Dec. 9 - The World Trade Organisation says its first ever global trade deal will inject around a trillion dollars of new business into the world economy and create 21 million jobs. As David Pollard reports not everyone is convinced by the figures although it may restore some confidence in an organisation many thought was floundering.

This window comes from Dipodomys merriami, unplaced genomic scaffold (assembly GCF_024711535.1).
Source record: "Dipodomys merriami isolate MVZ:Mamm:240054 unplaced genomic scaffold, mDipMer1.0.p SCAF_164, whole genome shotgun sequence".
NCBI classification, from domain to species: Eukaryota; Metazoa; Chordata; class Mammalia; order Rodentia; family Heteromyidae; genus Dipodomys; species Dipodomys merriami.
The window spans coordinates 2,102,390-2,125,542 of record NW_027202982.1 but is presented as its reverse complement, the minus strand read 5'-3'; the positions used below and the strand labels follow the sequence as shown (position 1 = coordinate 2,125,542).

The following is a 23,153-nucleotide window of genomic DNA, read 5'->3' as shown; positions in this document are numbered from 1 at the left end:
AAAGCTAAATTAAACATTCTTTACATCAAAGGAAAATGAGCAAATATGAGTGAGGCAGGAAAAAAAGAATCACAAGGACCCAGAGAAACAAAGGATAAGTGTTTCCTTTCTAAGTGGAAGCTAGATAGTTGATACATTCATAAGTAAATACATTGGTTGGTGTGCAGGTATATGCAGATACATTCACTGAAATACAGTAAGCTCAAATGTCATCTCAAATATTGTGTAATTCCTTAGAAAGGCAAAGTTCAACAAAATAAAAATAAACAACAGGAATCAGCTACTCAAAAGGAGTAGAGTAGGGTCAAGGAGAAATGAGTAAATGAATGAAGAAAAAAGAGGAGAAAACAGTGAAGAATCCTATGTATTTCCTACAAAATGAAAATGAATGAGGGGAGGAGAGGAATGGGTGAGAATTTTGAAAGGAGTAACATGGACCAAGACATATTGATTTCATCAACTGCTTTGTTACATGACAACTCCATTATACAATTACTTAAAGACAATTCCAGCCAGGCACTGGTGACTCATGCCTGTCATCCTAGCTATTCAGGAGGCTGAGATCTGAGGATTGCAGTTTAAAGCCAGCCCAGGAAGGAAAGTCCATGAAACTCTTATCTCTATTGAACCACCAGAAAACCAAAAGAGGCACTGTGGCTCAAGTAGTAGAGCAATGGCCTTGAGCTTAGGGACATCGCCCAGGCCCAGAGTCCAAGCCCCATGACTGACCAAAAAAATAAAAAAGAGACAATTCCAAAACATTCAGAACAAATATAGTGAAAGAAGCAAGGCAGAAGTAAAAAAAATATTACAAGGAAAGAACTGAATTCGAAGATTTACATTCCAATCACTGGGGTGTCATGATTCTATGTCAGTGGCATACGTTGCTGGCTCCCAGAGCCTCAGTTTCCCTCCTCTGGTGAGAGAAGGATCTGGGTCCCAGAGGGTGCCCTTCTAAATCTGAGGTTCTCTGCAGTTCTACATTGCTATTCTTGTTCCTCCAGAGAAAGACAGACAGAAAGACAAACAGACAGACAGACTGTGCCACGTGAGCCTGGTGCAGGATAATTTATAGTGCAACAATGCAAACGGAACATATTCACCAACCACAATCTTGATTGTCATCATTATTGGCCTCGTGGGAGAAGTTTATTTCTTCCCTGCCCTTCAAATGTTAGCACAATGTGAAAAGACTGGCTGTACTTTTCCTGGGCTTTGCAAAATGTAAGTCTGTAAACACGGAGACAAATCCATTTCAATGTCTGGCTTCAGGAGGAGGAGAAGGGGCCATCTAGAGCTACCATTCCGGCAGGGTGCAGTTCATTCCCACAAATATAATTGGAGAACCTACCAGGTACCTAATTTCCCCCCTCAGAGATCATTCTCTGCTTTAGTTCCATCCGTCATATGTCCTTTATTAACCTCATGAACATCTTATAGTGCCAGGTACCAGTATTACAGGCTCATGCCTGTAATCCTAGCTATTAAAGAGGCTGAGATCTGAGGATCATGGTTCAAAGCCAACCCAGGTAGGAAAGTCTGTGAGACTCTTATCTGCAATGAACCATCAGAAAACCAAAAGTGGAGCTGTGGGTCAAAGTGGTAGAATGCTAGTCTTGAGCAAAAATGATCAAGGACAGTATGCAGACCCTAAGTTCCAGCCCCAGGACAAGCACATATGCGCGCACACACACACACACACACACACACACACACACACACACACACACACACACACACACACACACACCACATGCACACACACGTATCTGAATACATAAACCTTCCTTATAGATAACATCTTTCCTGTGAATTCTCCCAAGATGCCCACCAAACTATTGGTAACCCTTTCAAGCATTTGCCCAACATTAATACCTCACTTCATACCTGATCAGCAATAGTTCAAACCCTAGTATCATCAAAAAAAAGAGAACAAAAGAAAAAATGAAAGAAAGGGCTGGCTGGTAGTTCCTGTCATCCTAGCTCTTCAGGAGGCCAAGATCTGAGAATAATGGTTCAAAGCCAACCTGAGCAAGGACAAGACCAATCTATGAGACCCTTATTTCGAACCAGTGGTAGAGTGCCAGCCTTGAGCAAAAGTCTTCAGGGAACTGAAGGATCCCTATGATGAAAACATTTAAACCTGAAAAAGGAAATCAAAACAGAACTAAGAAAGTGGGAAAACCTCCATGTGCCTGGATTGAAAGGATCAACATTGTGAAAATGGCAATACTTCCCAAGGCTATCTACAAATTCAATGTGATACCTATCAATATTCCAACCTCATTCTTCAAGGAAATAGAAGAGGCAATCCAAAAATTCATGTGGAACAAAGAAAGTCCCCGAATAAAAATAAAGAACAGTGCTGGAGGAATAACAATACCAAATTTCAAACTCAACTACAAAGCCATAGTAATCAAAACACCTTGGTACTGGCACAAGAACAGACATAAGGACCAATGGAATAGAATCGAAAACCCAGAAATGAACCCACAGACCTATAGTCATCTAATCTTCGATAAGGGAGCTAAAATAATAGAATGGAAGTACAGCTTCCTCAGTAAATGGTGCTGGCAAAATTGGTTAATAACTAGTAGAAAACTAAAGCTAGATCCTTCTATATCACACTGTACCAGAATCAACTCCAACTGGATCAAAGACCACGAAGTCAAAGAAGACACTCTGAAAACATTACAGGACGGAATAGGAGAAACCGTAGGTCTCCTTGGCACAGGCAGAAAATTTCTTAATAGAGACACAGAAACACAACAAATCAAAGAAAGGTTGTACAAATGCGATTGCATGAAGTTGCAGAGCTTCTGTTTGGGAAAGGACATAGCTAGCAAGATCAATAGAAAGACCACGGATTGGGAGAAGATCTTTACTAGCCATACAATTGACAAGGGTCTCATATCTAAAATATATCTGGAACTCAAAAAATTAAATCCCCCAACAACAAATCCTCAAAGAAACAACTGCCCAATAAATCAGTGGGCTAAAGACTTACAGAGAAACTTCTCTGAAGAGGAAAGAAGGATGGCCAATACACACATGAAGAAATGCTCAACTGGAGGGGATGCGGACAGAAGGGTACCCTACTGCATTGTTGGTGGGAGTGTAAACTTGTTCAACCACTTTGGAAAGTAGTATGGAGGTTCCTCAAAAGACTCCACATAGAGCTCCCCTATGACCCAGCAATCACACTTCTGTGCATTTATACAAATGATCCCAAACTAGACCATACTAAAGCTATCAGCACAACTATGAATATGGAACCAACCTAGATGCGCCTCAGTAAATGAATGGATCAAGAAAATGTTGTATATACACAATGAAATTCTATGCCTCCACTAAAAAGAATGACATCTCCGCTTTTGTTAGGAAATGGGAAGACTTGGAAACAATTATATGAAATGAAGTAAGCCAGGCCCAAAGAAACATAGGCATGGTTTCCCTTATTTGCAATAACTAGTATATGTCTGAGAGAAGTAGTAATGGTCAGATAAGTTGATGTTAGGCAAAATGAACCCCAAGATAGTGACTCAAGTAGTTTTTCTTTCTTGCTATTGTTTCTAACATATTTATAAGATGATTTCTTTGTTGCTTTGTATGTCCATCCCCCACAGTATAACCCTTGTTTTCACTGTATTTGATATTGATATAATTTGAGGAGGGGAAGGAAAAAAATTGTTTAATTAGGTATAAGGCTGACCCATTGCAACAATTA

Rare - and for the euro zone, welcome - news. A drop in the German trade surplus - taking it to 16.8 billion euros, where 18 billion had been expected. The lower number means Germany is buying a bit more from European neighbours - doing a bit more to boost their struggling economies. International trade is still an unlevel playing field. A new agreement from the World Trade Organisation might, though, smooth out a few bumps. The WTO's first major deal since its creation in 1995, it was thrashed out in Bali. SOUNDBITE (English) INDONESIAN TRADE MINISTER GITA WIRJAWAN SAYING: "Bali package, it is so agreed." The deal promises extra growth and employment worldwide. And for Chris Hughes of Reuters Breakingviews a deal at all is something. SOUNDBITE (ENGLISH) CHRIS HUGHES, EDITOR, REUTERS BREAKINGVIEWS , SAYING: ''I wouldn't knock this. The fact that you have got 159 members all agreeing something which actually adds up to a trillion dollars on global GDP, nearly one and a half per cent is not to be sniffed at.'' Some question those figures and a claim of 20 million extra jobs. Others say the scale and complexity of the WTO bargaining process renders it irrelevant. For this deal, India had to be persuaded to put aside objections - temporarily - to changes in its farm subsidies. And a veto threat by Cuba dragged the talks into an extra day. SOUNDBITE (ENGLISH) CHRIS HUGHES, EDITOR, REUTERS BREAKINGVIEWS , SAYING: ''There is a school of thought out there which says, look, you don't need these big WTO rounds, you can just have some periodical agreement between the US and Europe or whatever it is. I mean, they probably all work in tandem. But, you know, on this occasion, they were still able to get something agreed despite the opposition.'' But the deal still needs to be ratified by two thirds of member states. A process which at best could take several years.